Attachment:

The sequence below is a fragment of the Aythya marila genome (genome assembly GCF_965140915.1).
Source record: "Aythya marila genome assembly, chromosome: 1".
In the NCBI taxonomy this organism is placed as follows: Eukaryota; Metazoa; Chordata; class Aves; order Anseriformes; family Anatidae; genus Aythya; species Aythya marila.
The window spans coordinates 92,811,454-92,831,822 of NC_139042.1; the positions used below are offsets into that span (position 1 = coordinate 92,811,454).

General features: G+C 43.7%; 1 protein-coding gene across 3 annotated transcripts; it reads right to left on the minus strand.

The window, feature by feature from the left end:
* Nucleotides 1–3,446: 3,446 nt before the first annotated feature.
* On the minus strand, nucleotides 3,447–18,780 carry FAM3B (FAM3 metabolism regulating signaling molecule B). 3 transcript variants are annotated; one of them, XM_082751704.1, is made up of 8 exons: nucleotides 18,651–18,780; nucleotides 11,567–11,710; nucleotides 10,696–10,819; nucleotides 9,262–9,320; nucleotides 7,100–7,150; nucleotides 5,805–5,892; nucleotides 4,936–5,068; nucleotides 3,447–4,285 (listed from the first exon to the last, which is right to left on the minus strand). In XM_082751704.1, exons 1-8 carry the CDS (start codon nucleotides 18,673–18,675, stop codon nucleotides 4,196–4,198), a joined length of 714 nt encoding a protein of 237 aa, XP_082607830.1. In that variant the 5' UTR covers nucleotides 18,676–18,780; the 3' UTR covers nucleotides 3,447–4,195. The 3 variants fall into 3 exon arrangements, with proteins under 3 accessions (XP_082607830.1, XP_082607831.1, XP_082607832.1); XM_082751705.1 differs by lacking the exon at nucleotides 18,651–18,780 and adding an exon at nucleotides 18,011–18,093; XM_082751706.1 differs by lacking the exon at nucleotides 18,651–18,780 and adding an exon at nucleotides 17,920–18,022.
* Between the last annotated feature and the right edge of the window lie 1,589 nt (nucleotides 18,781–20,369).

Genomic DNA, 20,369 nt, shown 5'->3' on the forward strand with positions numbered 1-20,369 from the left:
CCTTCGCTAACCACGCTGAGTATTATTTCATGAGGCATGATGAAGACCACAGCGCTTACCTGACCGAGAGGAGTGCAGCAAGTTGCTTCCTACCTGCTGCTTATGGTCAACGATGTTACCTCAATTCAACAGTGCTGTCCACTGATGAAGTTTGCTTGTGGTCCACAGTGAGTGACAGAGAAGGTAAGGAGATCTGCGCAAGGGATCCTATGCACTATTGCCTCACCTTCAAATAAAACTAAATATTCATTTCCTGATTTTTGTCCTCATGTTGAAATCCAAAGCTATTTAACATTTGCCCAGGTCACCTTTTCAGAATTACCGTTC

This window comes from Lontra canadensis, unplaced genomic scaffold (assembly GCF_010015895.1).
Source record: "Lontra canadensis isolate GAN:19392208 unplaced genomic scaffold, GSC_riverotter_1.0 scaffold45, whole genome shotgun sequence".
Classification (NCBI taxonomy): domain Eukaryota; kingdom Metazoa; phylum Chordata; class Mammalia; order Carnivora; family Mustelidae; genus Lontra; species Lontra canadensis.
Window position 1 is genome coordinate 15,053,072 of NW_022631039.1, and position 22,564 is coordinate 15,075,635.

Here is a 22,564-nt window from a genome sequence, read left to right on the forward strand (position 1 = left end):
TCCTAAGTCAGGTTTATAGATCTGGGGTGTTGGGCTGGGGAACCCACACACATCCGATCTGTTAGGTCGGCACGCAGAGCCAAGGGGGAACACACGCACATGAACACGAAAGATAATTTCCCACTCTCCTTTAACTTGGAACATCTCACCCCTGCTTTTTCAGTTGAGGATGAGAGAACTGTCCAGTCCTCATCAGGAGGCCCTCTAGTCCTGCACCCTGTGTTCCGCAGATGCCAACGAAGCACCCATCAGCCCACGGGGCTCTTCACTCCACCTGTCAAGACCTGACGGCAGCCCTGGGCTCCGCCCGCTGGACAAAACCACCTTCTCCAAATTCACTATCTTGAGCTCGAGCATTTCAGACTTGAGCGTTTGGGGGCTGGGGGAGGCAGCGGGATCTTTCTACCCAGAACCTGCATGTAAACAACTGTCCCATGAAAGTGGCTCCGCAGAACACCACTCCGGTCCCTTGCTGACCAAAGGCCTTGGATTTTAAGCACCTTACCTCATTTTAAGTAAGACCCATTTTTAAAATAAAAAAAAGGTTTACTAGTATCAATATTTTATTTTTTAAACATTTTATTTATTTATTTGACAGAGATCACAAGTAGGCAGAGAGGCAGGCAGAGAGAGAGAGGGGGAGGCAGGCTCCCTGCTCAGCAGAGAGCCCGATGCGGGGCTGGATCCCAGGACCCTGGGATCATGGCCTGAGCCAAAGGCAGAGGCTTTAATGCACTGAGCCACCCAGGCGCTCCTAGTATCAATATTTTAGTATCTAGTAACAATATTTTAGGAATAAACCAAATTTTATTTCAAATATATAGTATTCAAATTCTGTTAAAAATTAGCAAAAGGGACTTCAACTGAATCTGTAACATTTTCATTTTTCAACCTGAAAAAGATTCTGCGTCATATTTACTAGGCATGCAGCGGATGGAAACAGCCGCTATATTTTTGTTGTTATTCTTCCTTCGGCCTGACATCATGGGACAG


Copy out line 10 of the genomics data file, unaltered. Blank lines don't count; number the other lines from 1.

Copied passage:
Genomic DNA, 20,369 nt, shown 5'->3' on the forward strand with positions numbered 1-20,369 from the left: